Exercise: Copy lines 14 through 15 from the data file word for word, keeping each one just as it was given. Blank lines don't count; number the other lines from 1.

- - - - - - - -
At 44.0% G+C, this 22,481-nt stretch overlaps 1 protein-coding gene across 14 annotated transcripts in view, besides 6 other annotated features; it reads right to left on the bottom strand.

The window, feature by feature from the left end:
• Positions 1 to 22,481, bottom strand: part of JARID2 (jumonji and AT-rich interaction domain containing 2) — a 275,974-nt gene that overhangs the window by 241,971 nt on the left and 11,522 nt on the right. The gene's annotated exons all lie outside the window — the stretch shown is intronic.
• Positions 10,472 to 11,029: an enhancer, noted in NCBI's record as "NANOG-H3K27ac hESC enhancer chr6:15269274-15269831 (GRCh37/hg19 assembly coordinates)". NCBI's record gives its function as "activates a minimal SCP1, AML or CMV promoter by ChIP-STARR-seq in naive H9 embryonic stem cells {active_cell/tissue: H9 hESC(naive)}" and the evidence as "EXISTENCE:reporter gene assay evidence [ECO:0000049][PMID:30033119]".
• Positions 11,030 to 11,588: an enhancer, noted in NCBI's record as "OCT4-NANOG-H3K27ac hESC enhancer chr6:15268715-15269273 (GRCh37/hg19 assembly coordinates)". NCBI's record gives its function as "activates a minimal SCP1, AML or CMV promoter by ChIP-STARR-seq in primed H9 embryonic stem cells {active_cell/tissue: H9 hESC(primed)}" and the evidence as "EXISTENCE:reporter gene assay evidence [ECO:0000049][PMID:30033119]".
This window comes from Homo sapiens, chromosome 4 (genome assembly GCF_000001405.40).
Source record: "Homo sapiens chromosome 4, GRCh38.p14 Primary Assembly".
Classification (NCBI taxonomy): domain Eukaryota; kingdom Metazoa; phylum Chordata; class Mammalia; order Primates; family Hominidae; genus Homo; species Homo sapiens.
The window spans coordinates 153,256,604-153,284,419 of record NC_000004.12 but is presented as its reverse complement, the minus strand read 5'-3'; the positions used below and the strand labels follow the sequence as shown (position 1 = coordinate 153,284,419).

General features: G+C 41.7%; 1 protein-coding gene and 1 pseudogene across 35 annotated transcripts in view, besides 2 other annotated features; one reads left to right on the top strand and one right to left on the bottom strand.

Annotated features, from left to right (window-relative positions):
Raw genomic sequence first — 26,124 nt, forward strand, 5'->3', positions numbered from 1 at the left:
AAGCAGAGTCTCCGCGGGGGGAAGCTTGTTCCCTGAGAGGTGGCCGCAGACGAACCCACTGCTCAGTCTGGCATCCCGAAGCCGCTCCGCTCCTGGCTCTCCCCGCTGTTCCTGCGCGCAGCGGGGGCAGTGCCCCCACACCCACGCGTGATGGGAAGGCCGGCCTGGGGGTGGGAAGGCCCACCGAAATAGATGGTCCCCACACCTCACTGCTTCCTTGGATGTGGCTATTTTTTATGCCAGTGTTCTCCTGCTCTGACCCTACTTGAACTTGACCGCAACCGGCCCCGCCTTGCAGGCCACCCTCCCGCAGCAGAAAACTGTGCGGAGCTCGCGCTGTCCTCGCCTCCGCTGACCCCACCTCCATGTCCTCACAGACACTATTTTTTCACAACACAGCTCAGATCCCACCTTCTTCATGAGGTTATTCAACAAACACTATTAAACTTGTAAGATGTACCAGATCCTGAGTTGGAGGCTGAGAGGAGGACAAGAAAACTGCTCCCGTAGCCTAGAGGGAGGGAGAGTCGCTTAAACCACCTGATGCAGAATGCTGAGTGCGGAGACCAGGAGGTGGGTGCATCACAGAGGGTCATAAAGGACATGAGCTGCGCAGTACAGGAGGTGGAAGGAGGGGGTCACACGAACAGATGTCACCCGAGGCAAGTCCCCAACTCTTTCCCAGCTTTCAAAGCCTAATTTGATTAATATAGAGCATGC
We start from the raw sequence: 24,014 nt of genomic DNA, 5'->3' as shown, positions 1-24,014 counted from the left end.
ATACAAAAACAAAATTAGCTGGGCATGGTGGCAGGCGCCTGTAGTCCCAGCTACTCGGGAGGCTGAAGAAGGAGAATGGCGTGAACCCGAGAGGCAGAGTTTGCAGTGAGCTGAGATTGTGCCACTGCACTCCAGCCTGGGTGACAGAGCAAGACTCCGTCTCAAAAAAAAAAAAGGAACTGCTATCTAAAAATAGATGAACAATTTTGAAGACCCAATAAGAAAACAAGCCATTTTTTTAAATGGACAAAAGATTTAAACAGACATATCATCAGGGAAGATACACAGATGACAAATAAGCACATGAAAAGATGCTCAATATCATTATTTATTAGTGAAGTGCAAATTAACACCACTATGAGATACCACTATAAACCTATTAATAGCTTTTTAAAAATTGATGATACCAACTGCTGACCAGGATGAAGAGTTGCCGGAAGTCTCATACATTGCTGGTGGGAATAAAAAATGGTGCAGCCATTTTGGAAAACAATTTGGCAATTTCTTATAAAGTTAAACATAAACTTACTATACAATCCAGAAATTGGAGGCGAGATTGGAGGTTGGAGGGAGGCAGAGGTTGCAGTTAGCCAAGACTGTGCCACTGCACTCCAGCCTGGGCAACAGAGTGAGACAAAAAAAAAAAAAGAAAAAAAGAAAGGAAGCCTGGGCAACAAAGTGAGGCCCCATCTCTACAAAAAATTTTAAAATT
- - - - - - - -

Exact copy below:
We start from the raw sequence: 24,014 nt of genomic DNA, 5'->3' as shown, positions 1-24,014 counted from the left end.
ATACAAAAACAAAATTAGCTGGGCATGGTGGCAGGCGCCTGTAGTCCCAGCTACTCGGGAGGCTGAAGAAGGAGAATGGCGTGAACCCGAGAGGCAGAGTTTGCAGTGAGCTGAGATTGTGCCACTGCACTCCAGCCTGGGTGACAGAGCAAGACTCCGTCTCAAAAAAAAAAAAGGAACTGCTATCTAAAAATAGATGAACAATTTTGAAGACCCAATAAGAAAACAAGCCATTTTTTTAAATGGACAAAAGATTTAAACAGACATATCATCAGGGAAGATACACAGATGACAAATAAGCACATGAAAAGATGCTCAATATCATTATTTATTAGTGAAGTGCAAATTAACACCACTATGAGATACCACTATAAACCTATTAATAGCTTTTTAAAAATTGATGATACCAACTGCTGACCAGGATGAAGAGTTGCCGGAAGTCTCATACATTGCTGGTGGGAATAAAAAATGGTGCAGCCATTTTGGAAAACAATTTGGCAATTTCTTATAAAGTTAAACATAAACTTACTATACAATCCAGAAATTGGAGGCGAGATTGGAGGTTGGAGGGAGGCAGAGGTTGCAGTTAGCCAAGACTGTGCCACTGCACTCCAGCCTGGGCAACAGAGTGAGACAAAAAAAAAAAAAGAAAAAAAGAAAGGAAGCCTGGGCAACAAAGTGAGGCCCCATCTCTACAAAAAATTTTAAAATT